UD’s Rodrigo Vargas said an important question is if tidal salt marshes shrink or disappear, could all the carbon they have stored go back into the atmosphere?
UD’s Rodrigo Vargas said an important question is if tidal salt marshes shrink or disappear, could all the carbon they have stored go back into the atmosphere?

They even analyzed the microbial communities as well as carbon atoms that have different numbers of neutrons (called isotopes) for gas and soil samples, to find out the origin of and how old the methane was. Ultimately, the researchers found that there is a lot of methane in salt marsh soils. The methane is not more than 70 years old, young by scientific standards, meaning it doesn’t stay forever in the soils. It’s not being released from tidal salt marshes straight up into the atmosphere. And it’s not being eaten by microbes in the soil. 

“Therefore, that methane has to go somewhere,” Vargas said. “And we propose the methane is going to the side, laterally into creeks.” 

Accounting for methane emissions

Vargas said the study’s findings have important implications for accounting protocols of greenhouse gases. 

“The current protocols for carbon dynamics, even the carbon accounting and carbon credits, do not require us to measure methane in tidal salt marshes, because methane should not be there,” Vargas said. “But by neglecting that, we are missing a huge amount of the accounting of the carbon because our study demonstrates that it is produced there.”

He relates it to a person having a bank account with U.S. dollars and euros, but only accounting for one currency.

“Imagine your bank account is leaking rapidly but you’re not accounting for expenses in another currency,” Vargas said. “By neglecting the methane, we’re neglecting an important compound that is a greenhouse gas.”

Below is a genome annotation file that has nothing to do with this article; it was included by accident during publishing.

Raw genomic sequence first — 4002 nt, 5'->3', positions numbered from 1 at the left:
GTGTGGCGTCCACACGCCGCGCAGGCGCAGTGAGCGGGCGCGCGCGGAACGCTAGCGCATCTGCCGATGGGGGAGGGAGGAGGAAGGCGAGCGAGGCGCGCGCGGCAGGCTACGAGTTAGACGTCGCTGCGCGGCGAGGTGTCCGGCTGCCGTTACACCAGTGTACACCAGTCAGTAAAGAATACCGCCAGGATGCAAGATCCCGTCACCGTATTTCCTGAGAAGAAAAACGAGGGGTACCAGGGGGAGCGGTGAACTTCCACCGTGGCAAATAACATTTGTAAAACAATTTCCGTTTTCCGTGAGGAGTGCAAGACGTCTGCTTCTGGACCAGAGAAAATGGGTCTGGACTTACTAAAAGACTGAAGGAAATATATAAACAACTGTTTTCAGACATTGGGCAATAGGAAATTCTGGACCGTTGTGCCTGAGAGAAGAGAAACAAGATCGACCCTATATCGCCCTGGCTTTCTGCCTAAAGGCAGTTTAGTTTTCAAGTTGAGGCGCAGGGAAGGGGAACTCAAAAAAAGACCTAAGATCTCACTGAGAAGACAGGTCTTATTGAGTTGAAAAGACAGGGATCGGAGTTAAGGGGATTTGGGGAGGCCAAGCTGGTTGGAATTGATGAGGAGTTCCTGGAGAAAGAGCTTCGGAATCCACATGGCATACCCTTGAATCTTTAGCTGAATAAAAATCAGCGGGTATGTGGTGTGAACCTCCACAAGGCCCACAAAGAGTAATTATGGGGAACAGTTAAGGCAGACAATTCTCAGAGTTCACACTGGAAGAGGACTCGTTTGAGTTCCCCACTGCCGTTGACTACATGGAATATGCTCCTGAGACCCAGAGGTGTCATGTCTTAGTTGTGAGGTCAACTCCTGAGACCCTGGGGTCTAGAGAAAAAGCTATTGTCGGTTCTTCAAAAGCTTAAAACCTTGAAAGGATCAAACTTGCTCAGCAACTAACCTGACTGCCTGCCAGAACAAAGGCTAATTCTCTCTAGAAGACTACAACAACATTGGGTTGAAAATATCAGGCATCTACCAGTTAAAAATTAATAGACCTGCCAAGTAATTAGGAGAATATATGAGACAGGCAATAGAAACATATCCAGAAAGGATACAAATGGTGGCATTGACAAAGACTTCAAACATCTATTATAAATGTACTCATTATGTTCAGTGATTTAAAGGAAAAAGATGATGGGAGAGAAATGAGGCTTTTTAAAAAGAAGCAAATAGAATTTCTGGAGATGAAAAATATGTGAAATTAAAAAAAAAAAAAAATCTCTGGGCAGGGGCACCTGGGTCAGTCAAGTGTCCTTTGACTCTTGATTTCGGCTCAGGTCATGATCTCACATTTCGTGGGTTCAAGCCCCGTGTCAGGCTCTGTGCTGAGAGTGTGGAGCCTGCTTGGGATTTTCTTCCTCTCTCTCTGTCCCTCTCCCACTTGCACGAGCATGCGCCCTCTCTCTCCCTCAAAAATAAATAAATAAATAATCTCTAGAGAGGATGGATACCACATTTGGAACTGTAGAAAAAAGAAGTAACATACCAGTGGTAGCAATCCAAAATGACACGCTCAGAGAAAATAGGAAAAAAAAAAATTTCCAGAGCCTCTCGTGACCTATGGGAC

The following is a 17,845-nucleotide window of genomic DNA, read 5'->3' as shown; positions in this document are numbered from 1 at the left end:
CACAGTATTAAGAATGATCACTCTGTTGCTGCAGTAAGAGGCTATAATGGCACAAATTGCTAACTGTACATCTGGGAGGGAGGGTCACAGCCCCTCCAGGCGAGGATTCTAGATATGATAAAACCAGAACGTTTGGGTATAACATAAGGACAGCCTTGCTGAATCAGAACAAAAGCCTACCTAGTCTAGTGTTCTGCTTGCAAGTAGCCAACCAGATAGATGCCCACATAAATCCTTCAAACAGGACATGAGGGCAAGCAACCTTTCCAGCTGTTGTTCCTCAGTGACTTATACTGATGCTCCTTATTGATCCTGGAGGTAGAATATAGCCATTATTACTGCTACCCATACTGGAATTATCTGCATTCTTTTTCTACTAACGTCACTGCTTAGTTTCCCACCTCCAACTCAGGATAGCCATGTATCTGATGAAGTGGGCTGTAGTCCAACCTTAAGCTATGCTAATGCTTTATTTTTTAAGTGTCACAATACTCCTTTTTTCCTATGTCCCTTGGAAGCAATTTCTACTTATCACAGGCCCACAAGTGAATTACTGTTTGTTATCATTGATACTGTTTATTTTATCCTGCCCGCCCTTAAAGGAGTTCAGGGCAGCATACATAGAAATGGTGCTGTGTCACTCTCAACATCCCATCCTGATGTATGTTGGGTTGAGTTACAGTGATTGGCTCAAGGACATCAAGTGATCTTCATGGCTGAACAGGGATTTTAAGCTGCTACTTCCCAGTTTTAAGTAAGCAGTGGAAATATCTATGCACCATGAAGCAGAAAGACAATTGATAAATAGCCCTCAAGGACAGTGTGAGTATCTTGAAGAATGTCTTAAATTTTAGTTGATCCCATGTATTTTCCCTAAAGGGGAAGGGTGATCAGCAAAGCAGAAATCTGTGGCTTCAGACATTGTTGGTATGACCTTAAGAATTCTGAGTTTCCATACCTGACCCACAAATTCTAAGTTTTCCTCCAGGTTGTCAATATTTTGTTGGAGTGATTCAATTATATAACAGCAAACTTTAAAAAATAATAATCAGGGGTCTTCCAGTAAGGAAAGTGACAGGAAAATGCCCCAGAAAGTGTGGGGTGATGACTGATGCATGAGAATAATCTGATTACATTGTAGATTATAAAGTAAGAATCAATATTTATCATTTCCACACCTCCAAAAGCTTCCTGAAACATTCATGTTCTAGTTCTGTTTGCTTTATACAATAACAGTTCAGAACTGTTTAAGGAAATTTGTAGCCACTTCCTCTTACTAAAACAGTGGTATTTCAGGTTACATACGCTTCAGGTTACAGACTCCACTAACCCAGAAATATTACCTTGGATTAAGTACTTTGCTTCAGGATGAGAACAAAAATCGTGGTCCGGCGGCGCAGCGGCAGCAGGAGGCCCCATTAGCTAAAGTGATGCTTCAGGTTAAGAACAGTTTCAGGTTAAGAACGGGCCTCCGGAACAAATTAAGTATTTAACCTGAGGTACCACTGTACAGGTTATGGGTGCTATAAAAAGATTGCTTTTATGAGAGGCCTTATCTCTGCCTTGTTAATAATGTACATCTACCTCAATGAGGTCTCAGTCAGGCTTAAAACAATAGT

Further, he says international protocols for measuring climate change and carbon dynamics in wetlands, don’t recommend measuring wetlands and tidal salt marshes for methane. Why? “Because it should not be there,” Vargas said. 

Going forward, Capooci said, there needs to be more research done on the microbes living in salt marsh soils. 

“What’s living in the soil? What do they do? How active are they? What kind of ‘food’ is available for them to eat, and when?” Capooci said.

Vargas said he is interested in the future of tidal salt marshes and how they’ll fare in the face of climate change and sea level rise. 

“If you have sea level rise, the breathing of that ecosystem is going to change,” Vargas said. “Therefore, being able to measure and predict its breathing is important to understanding the state of this ecosystem.” 

The study “High methane concentrations in tidal salt marsh soils: Where does the methane go?” was authored by University of Delaware’s Maggie Capooci, Rodrigo Vargas, Angelia Seyfferth, Andrew Wozniak, Jennifer Biddle, Malique Bowen, University of California, Los Angeles’ Alexandra Hedgpeth, Karis McFarlane of Lawrence Livermore National Laboratory, and Craig Tobias of the University of Connecticut.